12:09 GMT24 September 2020
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    The Spanish region of Catalonia has this week re-entered lockdown, as authorities in Spain move to control a resurgence of coronavirus cases just weeks after a nationwide lockdown was lifted.

    Elsewhere, the English city of Leicester remains in lockdown as cases of the deadly virus are still well above the rate of those across the rest of the country.

    Maximilian De Courten, health policy lead and professor in Global Public Health at Victoria University, Australia, looks at localised lockdowns in more detail.

    Sputnik: How have cities and regions entering a second lockdown coped?

    Maximilian De Courten: It's a little bit too early to tell because actually it [localised lockdowns] starts around the world only now. The best example of a city who has gone into a second lockdown and came out of it is Beijing and China, but that means in other words, all the other places, including Melbourne, where I am, we have just gone into it but we don't know if the second lockdown actually works.

    Sputnik: We're seeing some countries and regions around the world do this for the second time but it's still a new phenomenon. Will these measures be effective in tackling these localised surges of COVID-19 and ultimately the resurgence of the coronavirus?

    Maximilian De Courten: In theory, yes, because the lockdown, especially if you do it tight and strict, is effective in reducing the spread of the virus, but in practice, a second one, and if we have in a couple of weeks, months, a third one; every wave and every lockdown will be met by a population which is increasingly getting frustrated and fatigued, to follow the instructions.

    © REUTERS / AAP Image/Bianca De Marchi
    A member of the public is seen getting a test for the coronavirus disease (COVID-19) at the Crossroads Hotel testing centre following a cluster of infections in Sydney, Australia, July 16, 2020

    Sputnik: In the UK, if we look at Leicester as a subject, we're hearing authorities talk about how hard it is for them to monitor a localised lockdown. They're not getting a lot of support from the central government. We're also hearing, as you mentioned, frustration from people in that region who simply want to see the lockdown lifted. What do authorities managing local lockdowns need to do to ensure that they are successful? What actions should be taken by citizens in lockdown to protect themselves and the people around them?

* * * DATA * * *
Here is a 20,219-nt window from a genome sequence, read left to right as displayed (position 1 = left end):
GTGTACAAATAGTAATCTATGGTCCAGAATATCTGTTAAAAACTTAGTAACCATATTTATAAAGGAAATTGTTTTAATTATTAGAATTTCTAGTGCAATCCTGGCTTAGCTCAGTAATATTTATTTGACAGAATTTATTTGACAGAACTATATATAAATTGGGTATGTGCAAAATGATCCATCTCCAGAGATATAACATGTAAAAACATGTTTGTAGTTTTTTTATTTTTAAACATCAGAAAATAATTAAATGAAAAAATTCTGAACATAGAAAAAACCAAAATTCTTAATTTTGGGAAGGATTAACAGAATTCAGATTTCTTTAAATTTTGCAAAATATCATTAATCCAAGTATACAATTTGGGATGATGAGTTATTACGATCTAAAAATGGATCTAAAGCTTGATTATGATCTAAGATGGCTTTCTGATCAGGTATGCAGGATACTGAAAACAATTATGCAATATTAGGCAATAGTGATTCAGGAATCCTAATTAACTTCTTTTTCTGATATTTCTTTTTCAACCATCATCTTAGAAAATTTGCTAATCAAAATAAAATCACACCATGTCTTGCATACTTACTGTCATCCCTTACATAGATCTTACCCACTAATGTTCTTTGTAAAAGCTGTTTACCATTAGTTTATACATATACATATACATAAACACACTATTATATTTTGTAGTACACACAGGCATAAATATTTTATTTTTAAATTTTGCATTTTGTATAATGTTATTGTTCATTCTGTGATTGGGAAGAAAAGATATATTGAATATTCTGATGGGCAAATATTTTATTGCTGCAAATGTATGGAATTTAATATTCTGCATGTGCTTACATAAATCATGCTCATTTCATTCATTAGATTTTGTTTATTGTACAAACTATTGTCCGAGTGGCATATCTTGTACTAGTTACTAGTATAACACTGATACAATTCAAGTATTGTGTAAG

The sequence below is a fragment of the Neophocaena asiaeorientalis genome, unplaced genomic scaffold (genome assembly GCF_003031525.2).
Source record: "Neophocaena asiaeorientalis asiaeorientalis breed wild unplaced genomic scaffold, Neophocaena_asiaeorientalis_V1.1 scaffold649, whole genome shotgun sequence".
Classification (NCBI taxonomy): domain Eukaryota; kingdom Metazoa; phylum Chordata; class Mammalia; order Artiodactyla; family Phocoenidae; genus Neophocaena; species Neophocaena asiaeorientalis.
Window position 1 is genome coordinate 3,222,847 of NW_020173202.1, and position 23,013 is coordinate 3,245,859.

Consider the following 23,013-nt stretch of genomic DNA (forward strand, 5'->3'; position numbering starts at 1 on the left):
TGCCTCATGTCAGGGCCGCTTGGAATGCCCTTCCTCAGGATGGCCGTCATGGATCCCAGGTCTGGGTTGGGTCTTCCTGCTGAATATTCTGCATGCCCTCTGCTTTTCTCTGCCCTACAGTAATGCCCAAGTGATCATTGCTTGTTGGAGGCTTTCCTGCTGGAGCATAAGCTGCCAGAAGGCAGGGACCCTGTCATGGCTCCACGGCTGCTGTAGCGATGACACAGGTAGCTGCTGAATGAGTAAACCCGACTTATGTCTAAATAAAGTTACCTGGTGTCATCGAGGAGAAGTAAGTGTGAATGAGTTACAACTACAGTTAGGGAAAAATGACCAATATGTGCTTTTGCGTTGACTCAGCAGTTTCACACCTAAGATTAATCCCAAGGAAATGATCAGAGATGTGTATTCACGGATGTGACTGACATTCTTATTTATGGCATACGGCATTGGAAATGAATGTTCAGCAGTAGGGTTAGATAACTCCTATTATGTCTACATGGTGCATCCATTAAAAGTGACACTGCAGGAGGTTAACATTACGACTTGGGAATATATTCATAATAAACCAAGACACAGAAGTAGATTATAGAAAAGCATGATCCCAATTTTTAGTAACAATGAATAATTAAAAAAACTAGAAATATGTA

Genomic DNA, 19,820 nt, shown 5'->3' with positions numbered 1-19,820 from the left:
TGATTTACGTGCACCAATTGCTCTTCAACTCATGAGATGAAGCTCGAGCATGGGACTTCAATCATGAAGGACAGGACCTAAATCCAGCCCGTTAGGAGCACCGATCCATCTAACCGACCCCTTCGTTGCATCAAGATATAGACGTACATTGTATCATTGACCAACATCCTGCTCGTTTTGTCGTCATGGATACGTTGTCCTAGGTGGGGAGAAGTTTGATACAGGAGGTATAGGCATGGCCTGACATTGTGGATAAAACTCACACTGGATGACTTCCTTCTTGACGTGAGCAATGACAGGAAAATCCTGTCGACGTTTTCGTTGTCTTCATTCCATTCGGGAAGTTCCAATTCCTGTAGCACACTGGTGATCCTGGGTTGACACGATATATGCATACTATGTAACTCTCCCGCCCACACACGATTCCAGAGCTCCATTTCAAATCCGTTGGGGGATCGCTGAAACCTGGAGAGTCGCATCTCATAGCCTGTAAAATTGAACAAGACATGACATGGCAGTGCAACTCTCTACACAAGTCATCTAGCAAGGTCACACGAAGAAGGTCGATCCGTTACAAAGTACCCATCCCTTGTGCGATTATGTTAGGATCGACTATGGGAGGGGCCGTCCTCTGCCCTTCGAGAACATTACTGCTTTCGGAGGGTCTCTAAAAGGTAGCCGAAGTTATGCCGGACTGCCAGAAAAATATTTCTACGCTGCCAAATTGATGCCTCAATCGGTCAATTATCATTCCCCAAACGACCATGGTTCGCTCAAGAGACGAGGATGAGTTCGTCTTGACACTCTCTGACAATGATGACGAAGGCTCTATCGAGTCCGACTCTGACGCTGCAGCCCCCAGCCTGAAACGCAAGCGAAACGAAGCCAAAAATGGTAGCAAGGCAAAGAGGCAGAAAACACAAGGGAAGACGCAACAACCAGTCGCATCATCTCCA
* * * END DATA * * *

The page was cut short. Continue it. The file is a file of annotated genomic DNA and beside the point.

Maximilian De Courten: Basically, you alluded to where we are with the second lockdown, that's the negative experience from the first one and that means people losing jobs, people can't do their work as they used to. It's all far more cumbersome and restricted, and so on, people are getting frustrated. Add to that the second round, that also public health authorities and politicians are increasingly talking in different ways. Some are saying we need to do that and appealing to the population to follow the advice and the others are increasingly doubting and saying this can't go on. In public health, mixed messages coming from the authorities are, of course, very bad to have, because people then get more confused and tend to not to follow instructions because everybody can then come up and say 'oh, but the central government said this, or the local government said the opposite, so I'll just leave it'. That's one aspect. So then one could say we need to then throw more policing behind the lockdown, which doesn't make it pleasant at all, but rather more confrontational and a restrictive approach. What I suggest and also what we did in the recent article we had, was you need to pair the lockdown with some other measures to inhibit the spread of the virus and those are the face masks.

    Sputnik: Is this a situation where we're going to be having these localised lockdowns for years to come or is there more to it than that?

    Maximilian De Courten: We are all hoping that it's not going to be lockdown/relax, lockdown/relax, for a year or so to come. It's all a race against time until we come up with other ways to combat the virus and that would be either through a vaccine or through some good treatments with little side effects that we can treat people, instead of having just to isolate them and hope that they get out of it. If neither comes, neither vaccine or if a vaccine is only coming in 18 months and treatment in a year or so, then many places will look at these localised flare-up and lockdowns, and hope that doesn't choke whole country's economies.

    The views and opinions expressed in the article do not necessarily reflect those of Sputnik.

    China, Spain, United Kingdom, COVID-19
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